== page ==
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Homework Help: True or False: With Integrals

  1. Sep 10, 2014 #1


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    True or False? Let a and b be real numbers, with a < b, and f a continuous function on the interval [a, b].

    a) If a=b then [itex]\int^{b}_{a} f(x)dx = 0[/itex]

    My answer: This is TRUE, because while this integral would have a height, it would NOT have a width and area being l*w will result in 0.

    b) If [itex]a \neq b[/itex], then [itex]\int^{b}_{a}f(x)dx \neq 0[/itex]

    My answer: This is FALSE, because there will exist a height and a width, however, half of the area can be negative area and half of the area can be positive area canceling each other out and creating 0 area

    c) If [itex]a \neq b[/itex], then [itex]\int^{b}_{a}f(x)dx = 0, then f(x) = 0 for all x \in [a,b] [/itex]

    My Answer: This is FALSE, however, I am having trouble finding an example.

    D) If [itex]a \neq b[/itex], then [itex]\int^{b}_{a}|f(x)|dx = 0, then f(x) = 0 for all x \in [a,b] [/itex]

    My Answer: EDIT: This is True.

    Correct answers?

    Thanks for checking in with me and guiding me.
    Last edited: Sep 10, 2014
  2. jcsd
  3. Sep 10, 2014 #2
    Seems correct to me. Why did you repeat two times the c question? As an example you could for istance think to a periodic function on a symmetric interval. Can you figure it out?
  4. Sep 10, 2014 #3


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    Hi val, thanks for the help.

    The difference between c and D is the absolute value of f(x).

    Periodic function on a symmetric interval? Would sin(x) be one?
  5. Sep 10, 2014 #4
    Yes sin(x) integrated between -pi and pi is a perfect example for c. I didn't notice the absolute value, then are you sure about d?
  6. Sep 10, 2014 #5


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    OH. Wow. I see it now more clearly.

    The absolute value negates the situation. It turns the negative area into a positive area causing the statement to be true.

    Thanks 0_0.
  7. Sep 10, 2014 #6


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    Does anyone have any tips on proving these statements that I claim as true? More mathematically rigorous proofs.
  8. Sep 10, 2014 #7


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    Okay, I am having a little problem with C and D.

    If I use sin(x) and integrate it between -pi and pi, then I receive an area of 0. But what does it mean for f(x) = 0 for all x as a set of [a,b] ? Do I merely plug in a number from the set into f(x). Example: sin(-pi/2) = -1 to disprove this statement?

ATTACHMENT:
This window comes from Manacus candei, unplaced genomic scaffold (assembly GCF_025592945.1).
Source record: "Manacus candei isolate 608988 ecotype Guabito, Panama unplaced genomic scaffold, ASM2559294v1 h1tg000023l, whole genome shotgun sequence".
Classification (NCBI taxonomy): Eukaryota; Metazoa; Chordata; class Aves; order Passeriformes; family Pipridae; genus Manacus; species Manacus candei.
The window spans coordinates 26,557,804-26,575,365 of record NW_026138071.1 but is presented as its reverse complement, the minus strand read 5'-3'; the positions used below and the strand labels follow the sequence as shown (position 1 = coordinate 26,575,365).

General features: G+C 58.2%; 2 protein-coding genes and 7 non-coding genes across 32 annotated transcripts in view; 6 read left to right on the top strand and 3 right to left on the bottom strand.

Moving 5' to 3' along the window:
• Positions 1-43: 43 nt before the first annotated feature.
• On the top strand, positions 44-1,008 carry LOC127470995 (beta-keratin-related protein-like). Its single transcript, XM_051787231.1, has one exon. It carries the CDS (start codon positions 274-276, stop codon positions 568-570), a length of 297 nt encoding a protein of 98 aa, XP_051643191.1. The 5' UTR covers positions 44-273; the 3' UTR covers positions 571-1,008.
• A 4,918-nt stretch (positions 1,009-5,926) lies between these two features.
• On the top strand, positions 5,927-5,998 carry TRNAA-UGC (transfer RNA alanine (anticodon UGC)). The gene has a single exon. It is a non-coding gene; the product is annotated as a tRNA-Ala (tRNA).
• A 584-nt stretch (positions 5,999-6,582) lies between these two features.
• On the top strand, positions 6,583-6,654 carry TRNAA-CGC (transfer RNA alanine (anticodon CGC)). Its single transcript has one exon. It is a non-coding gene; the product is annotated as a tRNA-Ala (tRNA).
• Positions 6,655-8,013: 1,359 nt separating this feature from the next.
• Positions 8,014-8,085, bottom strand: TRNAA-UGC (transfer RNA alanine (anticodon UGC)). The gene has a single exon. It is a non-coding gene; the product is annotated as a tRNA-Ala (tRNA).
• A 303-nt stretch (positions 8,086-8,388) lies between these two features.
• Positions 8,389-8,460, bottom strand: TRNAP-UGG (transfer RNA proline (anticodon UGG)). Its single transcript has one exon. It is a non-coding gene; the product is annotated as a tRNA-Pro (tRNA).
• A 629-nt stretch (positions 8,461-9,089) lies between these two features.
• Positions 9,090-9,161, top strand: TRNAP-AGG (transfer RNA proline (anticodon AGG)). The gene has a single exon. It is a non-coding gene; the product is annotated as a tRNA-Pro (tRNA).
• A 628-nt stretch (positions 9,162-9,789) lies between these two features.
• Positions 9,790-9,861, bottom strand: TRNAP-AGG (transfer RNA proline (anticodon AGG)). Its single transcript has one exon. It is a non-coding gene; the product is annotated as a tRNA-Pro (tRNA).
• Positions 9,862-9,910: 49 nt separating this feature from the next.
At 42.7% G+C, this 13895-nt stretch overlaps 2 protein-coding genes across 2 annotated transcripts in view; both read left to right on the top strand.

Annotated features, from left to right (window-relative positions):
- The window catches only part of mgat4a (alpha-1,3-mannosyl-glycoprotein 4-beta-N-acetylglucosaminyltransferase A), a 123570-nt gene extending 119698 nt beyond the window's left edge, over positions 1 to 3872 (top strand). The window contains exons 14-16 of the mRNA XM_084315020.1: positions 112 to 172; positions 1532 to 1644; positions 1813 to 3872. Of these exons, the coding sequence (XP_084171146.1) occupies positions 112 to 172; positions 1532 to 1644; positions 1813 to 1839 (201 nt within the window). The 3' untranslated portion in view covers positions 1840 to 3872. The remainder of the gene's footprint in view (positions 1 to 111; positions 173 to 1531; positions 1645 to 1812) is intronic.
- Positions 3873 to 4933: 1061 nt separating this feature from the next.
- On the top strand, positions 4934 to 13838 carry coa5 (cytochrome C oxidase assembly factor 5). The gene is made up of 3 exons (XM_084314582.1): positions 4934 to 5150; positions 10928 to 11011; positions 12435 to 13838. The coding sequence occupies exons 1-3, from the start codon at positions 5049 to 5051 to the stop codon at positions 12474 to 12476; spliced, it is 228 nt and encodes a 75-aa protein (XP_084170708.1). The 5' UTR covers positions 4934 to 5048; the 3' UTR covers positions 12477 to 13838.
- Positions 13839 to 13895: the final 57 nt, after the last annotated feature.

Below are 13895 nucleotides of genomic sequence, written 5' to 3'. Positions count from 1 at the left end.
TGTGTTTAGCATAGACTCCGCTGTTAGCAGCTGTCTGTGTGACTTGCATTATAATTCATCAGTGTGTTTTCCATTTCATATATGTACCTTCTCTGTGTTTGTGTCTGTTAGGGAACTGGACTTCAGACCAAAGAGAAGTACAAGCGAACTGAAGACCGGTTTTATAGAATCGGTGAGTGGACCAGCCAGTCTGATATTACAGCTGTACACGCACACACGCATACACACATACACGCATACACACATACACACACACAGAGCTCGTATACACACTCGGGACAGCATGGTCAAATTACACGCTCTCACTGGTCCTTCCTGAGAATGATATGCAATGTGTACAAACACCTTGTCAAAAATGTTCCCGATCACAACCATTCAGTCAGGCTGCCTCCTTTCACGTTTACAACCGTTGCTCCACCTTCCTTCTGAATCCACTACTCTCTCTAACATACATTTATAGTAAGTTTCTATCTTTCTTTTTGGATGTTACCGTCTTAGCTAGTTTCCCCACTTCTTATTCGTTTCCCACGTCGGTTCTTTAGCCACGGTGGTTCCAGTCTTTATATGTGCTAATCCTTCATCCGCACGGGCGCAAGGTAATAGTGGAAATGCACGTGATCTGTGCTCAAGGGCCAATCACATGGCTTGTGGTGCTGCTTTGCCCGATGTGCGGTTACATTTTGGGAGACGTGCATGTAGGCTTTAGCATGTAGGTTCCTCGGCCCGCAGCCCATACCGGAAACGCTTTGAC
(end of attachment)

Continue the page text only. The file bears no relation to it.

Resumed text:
If so, how come in D it wouldn't work the same way?
  9. Sep 10, 2014 #8


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    Well let me throw something out for a just because it seems like you have a relatively descent idea of how to go about this. I hope this will give you an idea as to how to state d.

    Let ##F(x) = \int f(x)dx##
    then ##\int_{a}^b f(x)dx = F(b) - F(a)##

    What happens if a = b?

    Now for d. I first want to clarify your wording:
    Did you intend the bolded 'then' to be 'and'?

    If so, state what you do know about ##|f(x)|## i.e. what do the | | symbols do to the possible outputs of f(x)?
  10. Sep 10, 2014 #9


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    Hi Bigyellowhat,

    Yes, I did intend for the bolded to be 'and.' My apologies.

    The possible outputs of f(x) must be positive in this scenario.
    So this would mean that the statement cannot exist? It must be false.
    The only value that makes f(x)=0 in D is a=b and a cannot equal b.
  11. Sep 11, 2014 #10


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    D is rather tricky. I understand it now, but if anyone has concrete examples, that would be great.

    Essentially, I have to take the value of the integral of f(x)dx as equal to 0, even tho a cannot equal b.

    Thus, the limited subset we are offered must always equal 0.

    Last edited: Sep 11, 2014
  12. Sep 11, 2014 #11


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    Note that for D to be true, f must be continuous. First, therefore, you might like to try to find a non-continuous f for which the integral is 0, but f is not identically 0.

    To prove it for continuous f, you probably need to know the definition of continuity.

    Note: it might simplify things a little just to assume that f(x) ≥ 0 and drop the modulus.
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